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One kind of housing that became popular was earth sheltered housing, like this. It could withstand tornadoes
and was less likely to get burgled as the backside, where burglars most often break in, was protected by earth.

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A reflection of the landmark of the university, Bowman Hall.

22 thoughts on “Menomonie

  1. I’m not sure I agree with your census figures. When I went to Stout in 1969 I don’t remember the exact population of Menomonie but I know it was well under 10,000 and I can’t believe it more than doubled in 6 years. Also, the student population when I started was just over 5,000 and I don’t believe was ever 10,000.

    • You are right. We must have looked at the population of Dunn County. The population in 2000 was just over 16,000. The only student figures I can find are that 75% of the student population in 1978-79 received financial aid, so the total student population then was about 7000. Thanks for the comment.

  2. Do you know anyone who has pics from the 1980’s. I entered then and graduated in the early 90s.Thanks in advance.

      • You should create a blog page and post them. Many people are interested in old pictures of Menomonie. WordPress is free and not too difficult.

    • Lake Menomon was described as being on the edge of town. Now in 2017 it is in the middle of the town. My family and I moved here in 1973 and my husband worked at Stout. I remember the barrel competitions and wish we still had them. Thank you for bringing back that memory.

  3. I lived in Menomonie from 1980 until 1994. Thank you for this time capsule. I still remember hearing stories of the storm shortly from shortly before I moved there.

    I remember the population figure on the Menomonie city limits sign for most of my time there was 12,769. I presume that was the 1980 census number, which would not have included the UW-Stout student population. My parents were professors at Stout, and I recall them saying the student population was around 7000 in the late 80s and early 90s. So while not half, the student population was most definitely a significant portion of the population of the city, and defined its culture as an uneasy mix of college and agricultural town.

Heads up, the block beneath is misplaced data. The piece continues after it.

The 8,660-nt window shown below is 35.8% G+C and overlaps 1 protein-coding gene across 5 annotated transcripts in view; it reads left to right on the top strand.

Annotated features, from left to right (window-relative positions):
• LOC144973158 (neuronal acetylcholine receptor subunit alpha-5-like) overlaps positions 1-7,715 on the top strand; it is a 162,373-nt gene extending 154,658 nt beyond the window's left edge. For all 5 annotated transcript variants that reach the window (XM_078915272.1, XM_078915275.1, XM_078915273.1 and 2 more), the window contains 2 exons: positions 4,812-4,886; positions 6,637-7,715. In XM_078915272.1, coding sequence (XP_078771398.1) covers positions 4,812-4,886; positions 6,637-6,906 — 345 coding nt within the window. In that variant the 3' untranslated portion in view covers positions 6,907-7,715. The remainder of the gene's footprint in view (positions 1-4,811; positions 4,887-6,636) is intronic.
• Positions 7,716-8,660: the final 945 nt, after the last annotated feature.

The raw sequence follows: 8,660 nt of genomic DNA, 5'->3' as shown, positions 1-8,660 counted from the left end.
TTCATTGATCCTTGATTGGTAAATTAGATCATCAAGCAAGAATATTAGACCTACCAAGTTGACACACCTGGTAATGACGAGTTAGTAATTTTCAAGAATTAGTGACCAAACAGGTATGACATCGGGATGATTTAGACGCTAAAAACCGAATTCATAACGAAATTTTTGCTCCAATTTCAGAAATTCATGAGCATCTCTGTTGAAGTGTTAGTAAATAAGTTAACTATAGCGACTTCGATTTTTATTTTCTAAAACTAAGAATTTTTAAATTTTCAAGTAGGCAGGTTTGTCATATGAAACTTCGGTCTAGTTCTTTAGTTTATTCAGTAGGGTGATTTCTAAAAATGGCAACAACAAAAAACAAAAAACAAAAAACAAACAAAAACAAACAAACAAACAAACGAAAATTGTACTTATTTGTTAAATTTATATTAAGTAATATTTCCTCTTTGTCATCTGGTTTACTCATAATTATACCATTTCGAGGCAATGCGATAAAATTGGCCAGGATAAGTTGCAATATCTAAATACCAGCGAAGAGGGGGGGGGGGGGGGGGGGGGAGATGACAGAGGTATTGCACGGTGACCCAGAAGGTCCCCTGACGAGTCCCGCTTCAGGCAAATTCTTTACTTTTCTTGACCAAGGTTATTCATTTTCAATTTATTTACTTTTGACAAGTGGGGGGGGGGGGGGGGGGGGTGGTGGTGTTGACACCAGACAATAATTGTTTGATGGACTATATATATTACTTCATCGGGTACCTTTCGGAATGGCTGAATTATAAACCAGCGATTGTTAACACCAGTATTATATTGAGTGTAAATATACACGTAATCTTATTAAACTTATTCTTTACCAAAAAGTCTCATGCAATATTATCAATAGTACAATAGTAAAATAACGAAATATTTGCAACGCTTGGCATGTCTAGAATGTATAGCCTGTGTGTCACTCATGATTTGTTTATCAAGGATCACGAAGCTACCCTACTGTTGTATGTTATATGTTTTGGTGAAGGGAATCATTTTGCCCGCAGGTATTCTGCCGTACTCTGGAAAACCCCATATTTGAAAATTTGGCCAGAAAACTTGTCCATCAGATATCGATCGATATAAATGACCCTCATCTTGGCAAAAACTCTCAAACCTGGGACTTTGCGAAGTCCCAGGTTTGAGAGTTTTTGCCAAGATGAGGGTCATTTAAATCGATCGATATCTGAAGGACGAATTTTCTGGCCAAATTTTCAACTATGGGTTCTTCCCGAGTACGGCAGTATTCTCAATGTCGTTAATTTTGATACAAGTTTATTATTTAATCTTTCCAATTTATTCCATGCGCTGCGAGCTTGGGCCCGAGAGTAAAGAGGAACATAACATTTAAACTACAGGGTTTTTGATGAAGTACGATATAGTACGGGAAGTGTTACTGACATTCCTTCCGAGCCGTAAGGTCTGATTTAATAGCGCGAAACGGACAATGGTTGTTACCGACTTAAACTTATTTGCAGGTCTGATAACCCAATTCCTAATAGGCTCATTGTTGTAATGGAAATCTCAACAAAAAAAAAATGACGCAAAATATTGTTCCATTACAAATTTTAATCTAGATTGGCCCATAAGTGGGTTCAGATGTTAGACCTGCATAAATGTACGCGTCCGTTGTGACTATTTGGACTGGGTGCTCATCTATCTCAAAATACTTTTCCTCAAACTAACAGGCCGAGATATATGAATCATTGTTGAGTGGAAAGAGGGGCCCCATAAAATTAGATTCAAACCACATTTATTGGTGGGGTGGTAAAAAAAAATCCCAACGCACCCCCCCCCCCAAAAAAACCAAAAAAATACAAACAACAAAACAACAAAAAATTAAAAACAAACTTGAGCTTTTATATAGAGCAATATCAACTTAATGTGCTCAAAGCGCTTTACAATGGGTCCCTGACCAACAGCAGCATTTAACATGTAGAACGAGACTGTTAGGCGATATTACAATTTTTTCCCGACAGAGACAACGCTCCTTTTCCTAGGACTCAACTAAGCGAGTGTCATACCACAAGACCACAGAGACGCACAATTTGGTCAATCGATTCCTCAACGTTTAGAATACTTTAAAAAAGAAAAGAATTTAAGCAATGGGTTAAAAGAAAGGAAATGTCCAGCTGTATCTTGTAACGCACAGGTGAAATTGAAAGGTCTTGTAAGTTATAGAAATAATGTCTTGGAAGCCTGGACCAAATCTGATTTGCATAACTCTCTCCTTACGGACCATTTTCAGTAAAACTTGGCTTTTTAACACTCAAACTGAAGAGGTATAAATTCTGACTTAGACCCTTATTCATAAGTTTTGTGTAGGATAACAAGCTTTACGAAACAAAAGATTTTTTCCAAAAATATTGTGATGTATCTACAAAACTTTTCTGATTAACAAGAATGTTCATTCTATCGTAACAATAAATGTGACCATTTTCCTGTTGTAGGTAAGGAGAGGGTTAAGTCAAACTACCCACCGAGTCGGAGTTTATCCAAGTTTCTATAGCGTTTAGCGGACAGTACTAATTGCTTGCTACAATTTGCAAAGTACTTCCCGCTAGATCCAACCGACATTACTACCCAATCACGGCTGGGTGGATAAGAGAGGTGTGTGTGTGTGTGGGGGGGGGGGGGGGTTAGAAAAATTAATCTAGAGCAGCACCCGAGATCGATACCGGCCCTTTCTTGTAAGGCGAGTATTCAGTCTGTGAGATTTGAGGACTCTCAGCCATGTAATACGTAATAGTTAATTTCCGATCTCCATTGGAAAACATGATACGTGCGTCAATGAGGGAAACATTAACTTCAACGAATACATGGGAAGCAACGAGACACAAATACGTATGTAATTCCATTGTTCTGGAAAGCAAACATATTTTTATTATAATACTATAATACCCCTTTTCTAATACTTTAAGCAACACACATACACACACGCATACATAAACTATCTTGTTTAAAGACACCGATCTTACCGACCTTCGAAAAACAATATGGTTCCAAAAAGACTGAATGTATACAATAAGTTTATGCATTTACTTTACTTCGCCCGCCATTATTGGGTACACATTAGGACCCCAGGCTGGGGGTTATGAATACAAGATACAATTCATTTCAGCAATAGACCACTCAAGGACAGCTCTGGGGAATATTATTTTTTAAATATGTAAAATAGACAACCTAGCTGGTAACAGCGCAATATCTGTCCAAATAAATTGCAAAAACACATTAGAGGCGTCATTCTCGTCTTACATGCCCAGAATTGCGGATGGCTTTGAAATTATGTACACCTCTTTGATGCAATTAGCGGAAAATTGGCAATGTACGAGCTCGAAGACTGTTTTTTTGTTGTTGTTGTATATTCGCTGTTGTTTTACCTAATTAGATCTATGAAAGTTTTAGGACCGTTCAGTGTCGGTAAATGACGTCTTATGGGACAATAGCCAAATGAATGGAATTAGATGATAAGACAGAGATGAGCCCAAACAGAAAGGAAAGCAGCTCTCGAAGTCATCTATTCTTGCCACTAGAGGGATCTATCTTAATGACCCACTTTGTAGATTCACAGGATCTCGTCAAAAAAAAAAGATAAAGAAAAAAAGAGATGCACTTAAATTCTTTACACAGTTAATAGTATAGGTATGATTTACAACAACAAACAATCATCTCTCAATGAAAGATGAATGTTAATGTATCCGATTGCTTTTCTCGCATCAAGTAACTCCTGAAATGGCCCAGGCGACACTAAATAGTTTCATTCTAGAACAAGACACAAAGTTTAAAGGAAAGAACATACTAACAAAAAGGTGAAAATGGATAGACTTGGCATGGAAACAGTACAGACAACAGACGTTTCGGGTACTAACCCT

4. Thank you so much for the pictures!! The only thing on the “main drag” that hasn’t moved is the State Theatre. My husband was born and raised just 10 miles south of Menomonie in the town of Downsville. He remembers the tornado very well.

  5. not trying to rag on you here: The lake is called “Lake Menomin”. source: 10 year Menomonie resident. I loved this though. I never knew that a tornado struck. The apartments pictured are indeed the same as in the pictures still to this day. Across the street from those apartments is where “The Smiley Face Bomber” was apprehended. link for those interested in the bomber (unfortunately[fortunately?] Menomonie is not referenced in the article): . The owner of the damaged farm pictured above found my wallet and made the effort to contact me and return it. Weird that those same buildings pictured were rebuilt in the same location or repaired. Thanks for this article!

    • I was a tornado that hit south of Menomonie, my grandfather was watching it before he joined us in the basement. Made a mess out of his farm.

  6. I currently live in Menomonie and I thought it was really great to see how much has changed and how much was still the same. A trait all towns share I know but it’s neat to see in the place I’ve lived these last five-ish years. Thank you so much for your story and wonderful photos!

  7. These pictures were wonderful to see. I have lived here all my life and it is always good to see this old pictures. Menomonie has changed a lot over the years.

  8. Pretty cool , however the tornado wasn’t a tornado they were very very strong straight line winds , worst storm I ever saw.